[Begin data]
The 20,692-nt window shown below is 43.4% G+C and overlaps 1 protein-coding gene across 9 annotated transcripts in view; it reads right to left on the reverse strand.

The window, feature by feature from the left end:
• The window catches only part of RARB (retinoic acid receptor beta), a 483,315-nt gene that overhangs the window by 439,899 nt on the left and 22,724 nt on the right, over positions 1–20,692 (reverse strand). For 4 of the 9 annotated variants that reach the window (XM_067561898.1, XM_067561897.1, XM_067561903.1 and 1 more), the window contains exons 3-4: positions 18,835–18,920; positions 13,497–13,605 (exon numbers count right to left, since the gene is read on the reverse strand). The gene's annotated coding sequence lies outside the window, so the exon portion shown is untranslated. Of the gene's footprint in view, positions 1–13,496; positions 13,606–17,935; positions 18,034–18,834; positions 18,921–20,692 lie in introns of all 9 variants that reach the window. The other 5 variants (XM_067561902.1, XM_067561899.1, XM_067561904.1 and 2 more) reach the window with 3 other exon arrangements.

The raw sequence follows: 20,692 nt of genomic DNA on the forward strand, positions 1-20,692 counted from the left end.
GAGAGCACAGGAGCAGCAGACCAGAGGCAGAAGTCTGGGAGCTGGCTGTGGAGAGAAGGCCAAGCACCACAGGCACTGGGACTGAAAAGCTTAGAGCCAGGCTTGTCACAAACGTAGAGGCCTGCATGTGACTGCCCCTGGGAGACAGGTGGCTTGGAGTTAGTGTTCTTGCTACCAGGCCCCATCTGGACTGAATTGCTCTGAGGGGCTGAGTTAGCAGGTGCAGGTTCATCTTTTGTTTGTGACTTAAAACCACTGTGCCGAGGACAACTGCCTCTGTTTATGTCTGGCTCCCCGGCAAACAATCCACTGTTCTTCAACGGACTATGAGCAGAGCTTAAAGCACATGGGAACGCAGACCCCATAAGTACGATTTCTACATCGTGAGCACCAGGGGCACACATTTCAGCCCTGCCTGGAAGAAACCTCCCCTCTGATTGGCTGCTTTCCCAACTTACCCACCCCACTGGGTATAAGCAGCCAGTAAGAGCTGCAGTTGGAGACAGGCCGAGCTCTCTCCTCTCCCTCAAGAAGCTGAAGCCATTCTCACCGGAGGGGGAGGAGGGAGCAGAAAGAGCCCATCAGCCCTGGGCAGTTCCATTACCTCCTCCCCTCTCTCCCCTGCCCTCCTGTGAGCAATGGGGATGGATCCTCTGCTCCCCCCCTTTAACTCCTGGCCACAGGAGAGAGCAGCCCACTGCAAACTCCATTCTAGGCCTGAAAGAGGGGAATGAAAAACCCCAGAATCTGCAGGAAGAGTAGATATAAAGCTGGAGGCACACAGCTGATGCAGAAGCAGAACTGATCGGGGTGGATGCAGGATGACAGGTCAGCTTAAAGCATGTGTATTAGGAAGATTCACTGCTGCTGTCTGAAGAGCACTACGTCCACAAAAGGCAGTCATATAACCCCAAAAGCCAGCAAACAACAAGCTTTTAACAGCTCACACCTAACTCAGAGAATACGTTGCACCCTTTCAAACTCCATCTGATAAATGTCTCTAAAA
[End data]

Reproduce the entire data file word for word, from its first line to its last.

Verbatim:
The 20,692-nt window shown below is 43.4% G+C and overlaps 1 protein-coding gene across 9 annotated transcripts in view; it reads right to left on the reverse strand.

The window, feature by feature from the left end:
• The window catches only part of RARB (retinoic acid receptor beta), a 483,315-nt gene that overhangs the window by 439,899 nt on the left and 22,724 nt on the right, over positions 1–20,692 (reverse strand). For 4 of the 9 annotated variants that reach the window (XM_067561898.1, XM_067561897.1, XM_067561903.1 and 1 more), the window contains exons 3-4: positions 18,835–18,920; positions 13,497–13,605 (exon numbers count right to left, since the gene is read on the reverse strand). The gene's annotated coding sequence lies outside the window, so the exon portion shown is untranslated. Of the gene's footprint in view, positions 1–13,496; positions 13,606–17,935; positions 18,034–18,834; positions 18,921–20,692 lie in introns of all 9 variants that reach the window. The other 5 variants (XM_067561902.1, XM_067561899.1, XM_067561904.1 and 2 more) reach the window with 3 other exon arrangements.

The raw sequence follows: 20,692 nt of genomic DNA on the forward strand, positions 1-20,692 counted from the left end.
GAGAGCACAGGAGCAGCAGACCAGAGGCAGAAGTCTGGGAGCTGGCTGTGGAGAGAAGGCCAAGCACCACAGGCACTGGGACTGAAAAGCTTAGAGCCAGGCTTGTCACAAACGTAGAGGCCTGCATGTGACTGCCCCTGGGAGACAGGTGGCTTGGAGTTAGTGTTCTTGCTACCAGGCCCCATCTGGACTGAATTGCTCTGAGGGGCTGAGTTAGCAGGTGCAGGTTCATCTTTTGTTTGTGACTTAAAACCACTGTGCCGAGGACAACTGCCTCTGTTTATGTCTGGCTCCCCGGCAAACAATCCACTGTTCTTCAACGGACTATGAGCAGAGCTTAAAGCACATGGGAACGCAGACCCCATAAGTACGATTTCTACATCGTGAGCACCAGGGGCACACATTTCAGCCCTGCCTGGAAGAAACCTCCCCTCTGATTGGCTGCTTTCCCAACTTACCCACCCCACTGGGTATAAGCAGCCAGTAAGAGCTGCAGTTGGAGACAGGCCGAGCTCTCTCCTCTCCCTCAAGAAGCTGAAGCCATTCTCACCGGAGGGGGAGGAGGGAGCAGAAAGAGCCCATCAGCCCTGGGCAGTTCCATTACCTCCTCCCCTCTCTCCCCTGCCCTCCTGTGAGCAATGGGGATGGATCCTCTGCTCCCCCCCTTTAACTCCTGGCCACAGGAGAGAGCAGCCCACTGCAAACTCCATTCTAGGCCTGAAAGAGGGGAATGAAAAACCCCAGAATCTGCAGGAAGAGTAGATATAAAGCTGGAGGCACACAGCTGATGCAGAAGCAGAACTGATCGGGGTGGATGCAGGATGACAGGTCAGCTTAAAGCATGTGTATTAGGAAGATTCACTGCTGCTGTCTGAAGAGCACTACGTCCACAAAAGGCAGTCATATAACCCCAAAAGCCAGCAAACAACAAGCTTTTAACAGCTCACACCTAACTCAGAGAATACGTTGCACCCTTTCAAACTCCATCTGATAAATGTCTCTAAAA